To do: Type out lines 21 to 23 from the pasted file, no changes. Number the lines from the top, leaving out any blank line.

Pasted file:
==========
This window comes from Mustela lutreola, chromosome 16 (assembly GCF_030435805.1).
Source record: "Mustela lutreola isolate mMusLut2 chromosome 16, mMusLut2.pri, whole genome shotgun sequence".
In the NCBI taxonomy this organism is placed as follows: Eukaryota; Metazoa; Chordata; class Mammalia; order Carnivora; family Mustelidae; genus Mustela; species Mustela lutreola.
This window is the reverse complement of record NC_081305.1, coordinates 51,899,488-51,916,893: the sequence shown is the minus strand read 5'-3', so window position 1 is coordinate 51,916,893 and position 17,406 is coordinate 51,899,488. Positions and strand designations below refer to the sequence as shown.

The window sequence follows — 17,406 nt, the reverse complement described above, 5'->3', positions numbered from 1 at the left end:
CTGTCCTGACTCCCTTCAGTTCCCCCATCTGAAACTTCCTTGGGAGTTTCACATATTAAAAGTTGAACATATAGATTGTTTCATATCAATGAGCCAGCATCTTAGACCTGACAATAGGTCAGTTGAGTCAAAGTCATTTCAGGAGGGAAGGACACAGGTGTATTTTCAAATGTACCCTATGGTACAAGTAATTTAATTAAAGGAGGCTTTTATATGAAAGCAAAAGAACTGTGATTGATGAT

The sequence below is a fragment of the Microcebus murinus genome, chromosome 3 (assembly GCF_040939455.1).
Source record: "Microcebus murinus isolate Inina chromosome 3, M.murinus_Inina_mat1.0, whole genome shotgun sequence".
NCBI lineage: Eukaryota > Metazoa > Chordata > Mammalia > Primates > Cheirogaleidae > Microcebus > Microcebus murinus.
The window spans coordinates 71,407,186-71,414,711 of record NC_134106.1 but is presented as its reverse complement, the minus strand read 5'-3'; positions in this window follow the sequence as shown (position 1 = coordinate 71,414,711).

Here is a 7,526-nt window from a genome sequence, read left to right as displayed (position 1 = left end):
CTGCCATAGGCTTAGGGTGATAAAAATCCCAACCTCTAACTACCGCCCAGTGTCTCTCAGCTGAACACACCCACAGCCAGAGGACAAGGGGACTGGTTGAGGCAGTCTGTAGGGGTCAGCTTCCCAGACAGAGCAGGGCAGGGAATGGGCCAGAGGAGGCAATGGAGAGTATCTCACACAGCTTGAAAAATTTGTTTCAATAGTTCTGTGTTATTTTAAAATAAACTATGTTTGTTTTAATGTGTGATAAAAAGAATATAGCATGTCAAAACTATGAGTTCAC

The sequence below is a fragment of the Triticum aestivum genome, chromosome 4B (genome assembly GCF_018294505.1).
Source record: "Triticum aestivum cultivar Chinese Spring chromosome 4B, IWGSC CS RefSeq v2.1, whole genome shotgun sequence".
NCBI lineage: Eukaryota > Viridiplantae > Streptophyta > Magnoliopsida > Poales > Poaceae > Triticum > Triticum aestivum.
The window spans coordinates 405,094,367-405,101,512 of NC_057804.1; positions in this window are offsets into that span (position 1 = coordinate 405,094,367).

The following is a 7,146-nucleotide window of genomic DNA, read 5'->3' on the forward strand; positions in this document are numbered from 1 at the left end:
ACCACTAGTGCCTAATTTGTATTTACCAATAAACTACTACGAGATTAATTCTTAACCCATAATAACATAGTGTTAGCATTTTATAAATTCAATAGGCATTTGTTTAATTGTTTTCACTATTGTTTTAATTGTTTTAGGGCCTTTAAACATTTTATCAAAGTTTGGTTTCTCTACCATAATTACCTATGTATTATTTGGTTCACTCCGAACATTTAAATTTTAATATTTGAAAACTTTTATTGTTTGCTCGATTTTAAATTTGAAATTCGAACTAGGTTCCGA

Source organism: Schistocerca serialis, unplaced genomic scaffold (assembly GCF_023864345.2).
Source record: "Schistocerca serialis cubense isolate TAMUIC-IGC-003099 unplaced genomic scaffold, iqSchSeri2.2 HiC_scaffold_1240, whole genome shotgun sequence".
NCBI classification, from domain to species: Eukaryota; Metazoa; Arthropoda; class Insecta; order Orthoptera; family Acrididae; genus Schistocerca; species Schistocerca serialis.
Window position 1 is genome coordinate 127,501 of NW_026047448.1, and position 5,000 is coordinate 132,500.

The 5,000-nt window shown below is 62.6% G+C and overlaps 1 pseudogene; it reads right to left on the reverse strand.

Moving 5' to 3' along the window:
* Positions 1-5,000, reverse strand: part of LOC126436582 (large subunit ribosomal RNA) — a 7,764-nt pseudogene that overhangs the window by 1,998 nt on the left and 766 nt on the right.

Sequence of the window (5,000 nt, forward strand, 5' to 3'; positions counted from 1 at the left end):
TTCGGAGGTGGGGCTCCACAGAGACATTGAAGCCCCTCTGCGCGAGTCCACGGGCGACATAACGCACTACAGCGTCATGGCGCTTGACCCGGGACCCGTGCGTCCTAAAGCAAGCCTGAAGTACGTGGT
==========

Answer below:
NCBI classification, from domain to species: Eukaryota; Metazoa; Arthropoda; class Insecta; order Orthoptera; family Acrididae; genus Schistocerca; species Schistocerca serialis.
Window position 1 is genome coordinate 127,501 of NW_026047448.1, and position 5,000 is coordinate 132,500.

The 5,000-nt window shown below is 62.6% G+C and overlaps 1 pseudogene; it reads right to left on the reverse strand.